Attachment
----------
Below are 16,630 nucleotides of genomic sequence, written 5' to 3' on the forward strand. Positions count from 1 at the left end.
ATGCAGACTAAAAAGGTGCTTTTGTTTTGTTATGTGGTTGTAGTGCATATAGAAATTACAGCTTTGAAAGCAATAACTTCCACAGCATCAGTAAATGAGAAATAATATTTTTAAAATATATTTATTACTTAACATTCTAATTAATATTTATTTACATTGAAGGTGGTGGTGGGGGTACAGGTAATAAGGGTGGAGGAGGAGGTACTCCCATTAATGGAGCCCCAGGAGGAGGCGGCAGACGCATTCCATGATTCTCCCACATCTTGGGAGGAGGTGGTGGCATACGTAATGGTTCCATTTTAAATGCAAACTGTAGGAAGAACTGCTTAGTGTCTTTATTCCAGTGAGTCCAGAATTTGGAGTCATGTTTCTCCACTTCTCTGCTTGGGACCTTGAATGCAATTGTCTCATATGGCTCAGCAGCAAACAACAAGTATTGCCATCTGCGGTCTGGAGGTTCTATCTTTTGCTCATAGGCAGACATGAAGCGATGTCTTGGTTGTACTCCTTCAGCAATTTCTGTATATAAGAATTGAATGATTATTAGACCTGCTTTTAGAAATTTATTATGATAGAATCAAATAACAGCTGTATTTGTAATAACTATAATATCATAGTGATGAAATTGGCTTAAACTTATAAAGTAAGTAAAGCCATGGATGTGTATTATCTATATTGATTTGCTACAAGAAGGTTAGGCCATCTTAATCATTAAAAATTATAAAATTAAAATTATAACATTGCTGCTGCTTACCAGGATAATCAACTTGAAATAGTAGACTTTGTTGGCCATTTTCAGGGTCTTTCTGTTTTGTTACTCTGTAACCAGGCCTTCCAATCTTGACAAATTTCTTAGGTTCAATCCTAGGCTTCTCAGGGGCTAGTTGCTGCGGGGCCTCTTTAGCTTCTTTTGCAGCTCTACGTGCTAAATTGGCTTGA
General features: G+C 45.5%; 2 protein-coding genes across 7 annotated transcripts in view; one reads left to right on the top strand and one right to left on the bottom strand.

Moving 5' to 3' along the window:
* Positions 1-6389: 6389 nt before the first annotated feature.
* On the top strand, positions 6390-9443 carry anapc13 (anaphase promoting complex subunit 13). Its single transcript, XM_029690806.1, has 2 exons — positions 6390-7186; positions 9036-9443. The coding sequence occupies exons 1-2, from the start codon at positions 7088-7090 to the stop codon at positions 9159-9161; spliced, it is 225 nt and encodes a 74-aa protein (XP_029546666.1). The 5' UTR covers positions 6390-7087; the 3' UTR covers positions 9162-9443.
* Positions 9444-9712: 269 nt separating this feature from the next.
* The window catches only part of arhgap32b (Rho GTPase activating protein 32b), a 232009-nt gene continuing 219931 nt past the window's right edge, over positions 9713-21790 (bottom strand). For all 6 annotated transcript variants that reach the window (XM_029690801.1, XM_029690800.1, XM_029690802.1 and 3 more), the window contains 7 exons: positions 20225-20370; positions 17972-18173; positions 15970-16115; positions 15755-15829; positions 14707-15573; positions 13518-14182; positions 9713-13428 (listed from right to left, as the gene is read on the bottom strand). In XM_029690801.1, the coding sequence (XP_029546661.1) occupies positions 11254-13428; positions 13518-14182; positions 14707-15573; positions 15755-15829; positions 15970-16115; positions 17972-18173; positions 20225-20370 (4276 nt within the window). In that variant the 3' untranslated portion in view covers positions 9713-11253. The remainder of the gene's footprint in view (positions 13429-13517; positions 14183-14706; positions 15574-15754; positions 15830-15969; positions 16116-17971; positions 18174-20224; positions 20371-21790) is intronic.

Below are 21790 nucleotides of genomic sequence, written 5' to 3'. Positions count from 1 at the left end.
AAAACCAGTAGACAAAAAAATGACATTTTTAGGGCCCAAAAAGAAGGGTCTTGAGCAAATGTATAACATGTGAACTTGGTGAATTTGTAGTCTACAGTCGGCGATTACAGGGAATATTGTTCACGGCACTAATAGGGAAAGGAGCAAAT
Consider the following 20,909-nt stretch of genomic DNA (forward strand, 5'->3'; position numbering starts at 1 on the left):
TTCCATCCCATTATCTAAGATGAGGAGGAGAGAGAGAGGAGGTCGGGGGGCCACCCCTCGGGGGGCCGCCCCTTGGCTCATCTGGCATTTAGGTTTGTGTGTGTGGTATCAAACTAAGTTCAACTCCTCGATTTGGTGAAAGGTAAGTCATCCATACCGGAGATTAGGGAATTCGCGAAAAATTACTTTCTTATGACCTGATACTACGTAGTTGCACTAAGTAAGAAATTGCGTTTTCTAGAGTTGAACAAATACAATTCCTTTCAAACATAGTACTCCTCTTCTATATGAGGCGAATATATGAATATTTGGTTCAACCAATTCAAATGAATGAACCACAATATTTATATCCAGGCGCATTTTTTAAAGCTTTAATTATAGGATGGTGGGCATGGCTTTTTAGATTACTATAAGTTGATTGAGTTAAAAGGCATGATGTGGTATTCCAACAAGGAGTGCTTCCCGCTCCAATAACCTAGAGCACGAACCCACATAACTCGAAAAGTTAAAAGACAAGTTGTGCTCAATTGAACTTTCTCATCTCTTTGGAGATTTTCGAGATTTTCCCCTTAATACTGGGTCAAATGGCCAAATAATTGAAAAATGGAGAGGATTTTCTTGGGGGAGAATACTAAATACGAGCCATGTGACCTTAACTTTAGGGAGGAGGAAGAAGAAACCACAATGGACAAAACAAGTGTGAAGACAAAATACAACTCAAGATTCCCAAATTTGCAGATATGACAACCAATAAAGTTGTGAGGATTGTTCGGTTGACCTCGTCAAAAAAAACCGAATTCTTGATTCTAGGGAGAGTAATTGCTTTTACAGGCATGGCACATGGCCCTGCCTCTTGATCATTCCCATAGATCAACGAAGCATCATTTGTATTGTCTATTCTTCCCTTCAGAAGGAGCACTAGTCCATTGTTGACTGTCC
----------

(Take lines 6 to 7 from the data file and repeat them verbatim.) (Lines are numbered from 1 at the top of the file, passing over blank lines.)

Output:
* On the top strand, positions 6390-9443 carry anapc13 (anaphase promoting complex subunit 13). Its single transcript, XM_029690806.1, has 2 exons — positions 6390-7186; positions 9036-9443. The coding sequence occupies exons 1-2, from the start codon at positions 7088-7090 to the stop codon at positions 9159-9161; spliced, it is 225 nt and encodes a 74-aa protein (XP_029546666.1). The 5' UTR covers positions 6390-7087; the 3' UTR covers positions 9162-9443.
* Positions 9444-9712: 269 nt separating this feature from the next.